QUIC is the base for the next generation of internet protocol, HTTP/3. It makes loading websites considerably faster for people who have poor connectivity. Website speed has been a ranking signal since 2010 and increasing load speeds helps not only with rankings but bounce rates.
You want your website users to spend more time on site, not leave due to the frustration of waiting. Technology has advanced immensely over the years from faster hardware, faster services and improved protocols.
HTTP (Hypertext Transfer Protocol) has seen vast improvements to the efficiency of loading data since 1991. The first version of the protocol had only one method, GET, which would request a web page from a server. HTTP was inefficient in how it requested and loaded data in the browser, but this protocol stayed around for a long time until recently, 2015, when HTTP/2 was standardized.
Weirdly, for such an old protocol, it’s still widely used today. Statistics show that from the top 10 million sites on the web, just over one third are utilising the newer HTTP/2 protocol.
HTTP/2 makes websites significantly faster. It does this through the form of multiplexing support. Rather than sending a request to the server, waiting for it to return, and then sending the next request, HTTP/2 allows the sending of multiple requests at the same time.
What is an HTTP request?
When you attempt to visit a webpage, the browser pings the web server and requests it sends the files needed to display the page. These files include any text, images or other elements that may be present. This is what’s known as an HTTP request.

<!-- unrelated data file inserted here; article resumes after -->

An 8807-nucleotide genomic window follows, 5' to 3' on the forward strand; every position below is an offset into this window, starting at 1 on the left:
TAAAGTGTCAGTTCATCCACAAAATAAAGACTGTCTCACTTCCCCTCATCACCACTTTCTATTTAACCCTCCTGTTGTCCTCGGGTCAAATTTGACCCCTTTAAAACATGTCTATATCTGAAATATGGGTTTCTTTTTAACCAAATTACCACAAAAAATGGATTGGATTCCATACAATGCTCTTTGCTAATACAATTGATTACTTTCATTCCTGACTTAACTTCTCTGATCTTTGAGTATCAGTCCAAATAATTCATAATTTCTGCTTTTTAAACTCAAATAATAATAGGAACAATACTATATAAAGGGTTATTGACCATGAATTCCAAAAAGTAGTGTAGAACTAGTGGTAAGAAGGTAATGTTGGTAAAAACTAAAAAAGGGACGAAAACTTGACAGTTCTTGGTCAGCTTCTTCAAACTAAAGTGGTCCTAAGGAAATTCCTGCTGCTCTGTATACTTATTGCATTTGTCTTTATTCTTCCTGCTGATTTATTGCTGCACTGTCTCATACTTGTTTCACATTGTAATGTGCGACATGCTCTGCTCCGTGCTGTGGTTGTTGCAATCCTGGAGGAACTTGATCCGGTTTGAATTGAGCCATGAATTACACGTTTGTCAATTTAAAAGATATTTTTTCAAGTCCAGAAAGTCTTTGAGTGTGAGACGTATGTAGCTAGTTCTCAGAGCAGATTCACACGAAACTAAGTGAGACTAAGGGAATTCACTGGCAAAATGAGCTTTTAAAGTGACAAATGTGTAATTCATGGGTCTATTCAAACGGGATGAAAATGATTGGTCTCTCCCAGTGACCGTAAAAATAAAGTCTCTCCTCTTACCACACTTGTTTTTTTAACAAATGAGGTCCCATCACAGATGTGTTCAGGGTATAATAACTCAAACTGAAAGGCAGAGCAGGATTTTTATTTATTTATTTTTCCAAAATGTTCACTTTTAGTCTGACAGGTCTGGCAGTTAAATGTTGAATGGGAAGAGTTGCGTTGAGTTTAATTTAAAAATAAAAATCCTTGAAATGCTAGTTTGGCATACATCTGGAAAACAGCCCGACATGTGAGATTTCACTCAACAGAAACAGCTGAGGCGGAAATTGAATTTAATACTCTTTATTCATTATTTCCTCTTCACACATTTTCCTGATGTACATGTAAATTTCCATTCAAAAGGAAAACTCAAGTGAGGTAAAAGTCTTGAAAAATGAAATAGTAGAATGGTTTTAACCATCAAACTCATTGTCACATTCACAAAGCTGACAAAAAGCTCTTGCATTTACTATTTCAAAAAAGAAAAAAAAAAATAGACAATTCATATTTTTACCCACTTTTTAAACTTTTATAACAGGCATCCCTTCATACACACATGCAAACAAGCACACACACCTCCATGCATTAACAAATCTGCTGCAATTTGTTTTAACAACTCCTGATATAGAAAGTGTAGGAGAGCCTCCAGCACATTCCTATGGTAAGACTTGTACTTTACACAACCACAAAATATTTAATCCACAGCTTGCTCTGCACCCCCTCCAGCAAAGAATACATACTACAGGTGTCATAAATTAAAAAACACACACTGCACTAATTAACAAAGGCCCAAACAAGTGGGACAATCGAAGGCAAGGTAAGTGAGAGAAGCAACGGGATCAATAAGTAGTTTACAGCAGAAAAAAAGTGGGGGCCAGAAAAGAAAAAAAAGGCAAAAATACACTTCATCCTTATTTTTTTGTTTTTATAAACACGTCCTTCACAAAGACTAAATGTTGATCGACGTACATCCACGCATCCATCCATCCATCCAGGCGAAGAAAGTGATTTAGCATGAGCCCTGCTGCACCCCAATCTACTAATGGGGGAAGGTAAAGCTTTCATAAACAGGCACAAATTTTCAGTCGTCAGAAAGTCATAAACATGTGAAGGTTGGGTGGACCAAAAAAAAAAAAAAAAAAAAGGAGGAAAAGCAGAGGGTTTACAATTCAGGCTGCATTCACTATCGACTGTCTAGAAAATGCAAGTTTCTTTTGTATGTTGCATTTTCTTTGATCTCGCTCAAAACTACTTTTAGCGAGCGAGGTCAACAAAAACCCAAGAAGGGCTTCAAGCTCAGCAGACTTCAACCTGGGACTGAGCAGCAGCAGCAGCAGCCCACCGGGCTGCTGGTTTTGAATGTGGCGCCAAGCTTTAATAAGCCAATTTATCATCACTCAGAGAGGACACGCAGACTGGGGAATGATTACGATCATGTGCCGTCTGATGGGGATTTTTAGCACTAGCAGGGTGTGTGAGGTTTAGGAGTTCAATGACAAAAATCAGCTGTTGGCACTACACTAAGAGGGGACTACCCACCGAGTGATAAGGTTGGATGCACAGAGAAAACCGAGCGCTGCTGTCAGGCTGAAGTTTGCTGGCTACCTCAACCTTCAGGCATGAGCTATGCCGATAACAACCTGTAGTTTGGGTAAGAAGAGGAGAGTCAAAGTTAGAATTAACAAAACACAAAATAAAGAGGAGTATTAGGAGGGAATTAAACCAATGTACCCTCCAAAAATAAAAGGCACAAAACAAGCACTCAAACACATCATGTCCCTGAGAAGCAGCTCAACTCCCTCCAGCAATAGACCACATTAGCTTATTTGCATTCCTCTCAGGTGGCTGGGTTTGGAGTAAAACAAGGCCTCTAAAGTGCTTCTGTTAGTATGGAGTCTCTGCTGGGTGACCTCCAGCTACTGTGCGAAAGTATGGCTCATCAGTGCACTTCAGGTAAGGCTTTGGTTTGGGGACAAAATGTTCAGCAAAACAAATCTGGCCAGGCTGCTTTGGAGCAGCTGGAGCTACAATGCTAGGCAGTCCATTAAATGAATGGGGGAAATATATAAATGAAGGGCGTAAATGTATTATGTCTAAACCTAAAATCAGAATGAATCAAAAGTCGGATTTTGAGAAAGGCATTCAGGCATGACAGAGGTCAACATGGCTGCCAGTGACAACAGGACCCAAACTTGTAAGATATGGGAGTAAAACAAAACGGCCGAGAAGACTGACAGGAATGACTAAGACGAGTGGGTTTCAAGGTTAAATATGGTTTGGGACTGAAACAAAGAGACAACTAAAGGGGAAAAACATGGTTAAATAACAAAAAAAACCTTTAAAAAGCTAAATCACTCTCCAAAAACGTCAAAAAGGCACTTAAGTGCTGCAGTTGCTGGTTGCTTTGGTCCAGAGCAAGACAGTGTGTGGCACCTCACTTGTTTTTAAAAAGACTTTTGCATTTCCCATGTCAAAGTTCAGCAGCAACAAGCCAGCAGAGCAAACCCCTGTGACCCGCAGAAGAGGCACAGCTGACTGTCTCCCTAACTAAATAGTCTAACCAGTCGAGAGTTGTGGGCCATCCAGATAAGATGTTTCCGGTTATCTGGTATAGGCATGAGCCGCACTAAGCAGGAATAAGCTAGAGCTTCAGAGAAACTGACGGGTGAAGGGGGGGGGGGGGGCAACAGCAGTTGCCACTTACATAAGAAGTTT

The average number of requests for a website is 90. It may seem like a lot, but it’s normal due to the way websites are coded. Websites like eBay have 289 requests for its homepage alone. You can find useful stats including requests for your own website at GTmetrix.
So clearly HTTP/2 enabled servers, makes loading pages much quicker than those still utilising the older protocol HTTP/1.1.
Whilst HTTP/2 solved the issues of loading vast amounts of requests in an efficient way, it does have a drawback. All requests are sent over a single TCP connection.
The QUIC solution.
QUIC solves this problem. It does so by sending requests using separate independent connections. This way, if one request stalls, it doesn’t impact other data being transmitted.
SiteGround is among one of the first hosting companies to offer this technology, as standard, to all their customers. They’re always on the forefront when it comes to new technologies and if you’re serious about improving site speed and conversions, they’re a hosting company worth checking out.
Currently, only Chrome and Opera which support QUIC. Assuming your visitors are using one of these browsers, and you have an SSL certificate (Your website starts with HTTPS:// and not HTTP://) then you can take advantage of this speed technology today.